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The Pride of the South!
The Jefferson Standard Life Insur
ance Company of Raliegh, N. C.
As strorg and as safe as any company on earth. Ask
the Insurance Department of your State. All legitimate
forms o: policy contracts issued upon as liberal basis as
perfect afety will permit. Any man worthy the name
can carr- some life insurance. Have-you enough?
Cal on or write:
1 LILES AND LILES
Managers for Eastern South Carolina.
Local and I ong Distance Phone 315. Orangeburg, 5. O.
? Jos. G. Brc wn, President; P. D. Gold, Vice President Chas. W.
THE HOME FERTILIZER COMPANY
WANTS TO SHQW EATERY PLANTER IN THIS AND ADJOINING COTJ NTD3S HOW THEY MIX FERTILI
ZERS. ALL WIDE AWAKE PLANTERS OUGHT TO BUY OUR MIXTURES.
Desirab .e unoccupied territory for desirable men.
i Good Goods for Good Money
Howard an I
Plated Wai e.
Fountain P ?ns.
That's the hasls upon which we
solicit your trade.
We have asked you to expect
generous treatment, and we are
going to see that you are not
We think it a pleasure to have
you visit us, even when you
do no more than visit
For it is worth something to us
to have you become better
acquainted with our business.
When you know all there is to
learn you will know there is
no occasion for ever passing
this store in -search of any arti
cle iu our line.
FIRST: Because we do not use any filler
in our mixtures.
SECOND: Because we are Pioneers in
organizing a Home Fertilizer Company with
home capital and financed and managed by
THIRD: Because our goods have been
proved superior by a great number of farm
ers this year.
FOURTH: Because we will not make low
grade goods and are blazing a path of hope
and success for those who buy from us by
giving them pure High Grade Mixtures.
FIFTH: Because we give the same pure
goods to large and small buyers alike.
SIXTH: Because if you have NEW
GROUND, LOW LAND, STIFF CLAY,
SANDY or SOUR LANDS, we make differ
ent mixtures' to suit just such soils.
? SEVENTH: Because 50 Orangeburg
County farmers own stock in this Home Com
pany and they invite you to visit their fac
tory and see for yourselves how honest goods
EIGHTH: Because, Brother Farmers, all
of us already have sand and dirt enough to
spare, and it is time to wake up and stop haul
ing and paying freight on such stuff.
We are thankful for the success we have
made the first season. We promise you as'
good mixtures next season as we gave you this.
FACTORY?Near the Southern Frei ght Depot.
DANTZLER, Pres. and Mgr. R. E. WANNAMAKER, Vice Pres.
MANY CHANGES MADE
BASE BALL PITCHING NOW AND
AS IT USE TO BE. 5
H. SPAHR & SON,
46 W. RUSSELL ST.
ORANGEBURG, S. C
The People's Bank
I Velcor>es TI?e Booster Brigade to ?lloree
With handsome quarters, attractive banking room, fire
proof 1 ault, latest improved time lock safe, a simplified and
up-to-d ite system of keeping records, burglary, fire insur
ance, bended officials, splendid banking connection that facil
itates tie collection of checks, drafts, bills of lading and
other i ems invites the business of the general public and
offers < very protection and courtesy consistent with sound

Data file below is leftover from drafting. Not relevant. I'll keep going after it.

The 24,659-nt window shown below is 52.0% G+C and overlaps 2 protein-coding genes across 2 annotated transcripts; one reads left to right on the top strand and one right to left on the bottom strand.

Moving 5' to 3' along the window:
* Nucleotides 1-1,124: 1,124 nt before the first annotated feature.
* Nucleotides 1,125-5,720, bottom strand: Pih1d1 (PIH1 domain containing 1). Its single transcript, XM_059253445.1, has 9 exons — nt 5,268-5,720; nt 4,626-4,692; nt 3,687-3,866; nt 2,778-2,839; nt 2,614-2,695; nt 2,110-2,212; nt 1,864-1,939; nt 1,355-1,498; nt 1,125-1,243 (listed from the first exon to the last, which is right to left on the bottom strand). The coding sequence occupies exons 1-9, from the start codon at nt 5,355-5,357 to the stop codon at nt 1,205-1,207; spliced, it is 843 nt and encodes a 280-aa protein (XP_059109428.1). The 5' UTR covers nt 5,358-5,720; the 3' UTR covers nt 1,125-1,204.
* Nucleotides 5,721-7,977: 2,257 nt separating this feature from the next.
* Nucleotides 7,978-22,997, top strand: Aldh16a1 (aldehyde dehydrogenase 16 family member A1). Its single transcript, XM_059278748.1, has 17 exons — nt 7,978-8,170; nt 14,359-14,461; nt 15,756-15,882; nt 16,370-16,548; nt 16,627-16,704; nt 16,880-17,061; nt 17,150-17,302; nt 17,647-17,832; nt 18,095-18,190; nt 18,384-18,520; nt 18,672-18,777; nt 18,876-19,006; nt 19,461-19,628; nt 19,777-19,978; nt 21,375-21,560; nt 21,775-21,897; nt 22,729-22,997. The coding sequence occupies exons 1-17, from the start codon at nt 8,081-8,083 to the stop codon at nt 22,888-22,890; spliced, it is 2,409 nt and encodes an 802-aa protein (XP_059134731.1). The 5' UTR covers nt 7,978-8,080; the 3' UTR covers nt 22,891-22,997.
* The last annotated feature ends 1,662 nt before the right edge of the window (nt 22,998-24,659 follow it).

The difficult thing is often to select what to read. A
person v ho has not the experience necessary to determine a
good boo; by the author's name, or some unfailing sign has to
TRUST TO LUCK ^
I nless he comes to Sims Book Store, where nothing i
kept exce )t books that please. We have just received a ship
mant of opyrighted novels selling at 50 cents. Over five hun
dred titl< s to select from. We will order any book not in
stock at request. We have everything a book store should have.
! SIMS BOOK STOR
MR." COUNTRY MERCHANT:
Just because you live in a town where there is no
new spaper is no reason why you should not advertise.
Thire is some one paper that is read in your town and
sur.ounding vicinity more than any other, and that paper
is CHE TIMES AND DEMOCRAT. Don't take our
word for it. Investigate. Find out.
And when you have found out, write to the man
age: of The Times-and Democrat and let him quote you
rat.rs on an advertising campaign during the fall and
coning spring seasons. Remember THE TIMES AND
DEMOCRAT has about 3,000 subscribers?about twice
the number of any other two papers in Orangeburg coun
Get your share of Orangeburg County's trade. The
wa r to do it, is to advertise in the best medium. IT IS
The Times and Democrat
Formerly the Pitcher Use to Throw
for the Benefit of the Batter But
Now He Doesn't.
The most interesting discovery in
a chase through the rather inaccu
rate and incomplete history of the
national game of baseball is that the
function of the pitcher has been
completely reversed, says an ex
change. It becomes comparatively,
easy, therefore, to answer the ques
tion: "What is the difference be
tween the pitching of today and that
of fifty years ago.
The difference is that the function
of the pitcher fifty years ago was
to toss the ball so as to enable the
batter to hit it. It was a common
thing in those days for sixty or more
runs to be made by each side. The
function of the pitcher today is to
throw the ball where the batter can
not hit it, and to strive to strike him
out. Though the original framers of
the rules were ignorant of the fact
at that time, pitcblng is and always
has been the pivotal point of the
great American game.
It naturally follows that this part
of the science has been afforded the
greatest opportunity for develop
ment. Practically every important
change at the rules in the game has
been aimed at the pitcher. The bat,
the ball, the distance between the
bases and the fundamental rules of
the game have stood for half a cen
tury while the pitching has gone
through s steady grind of evolution.
The history of pitching science can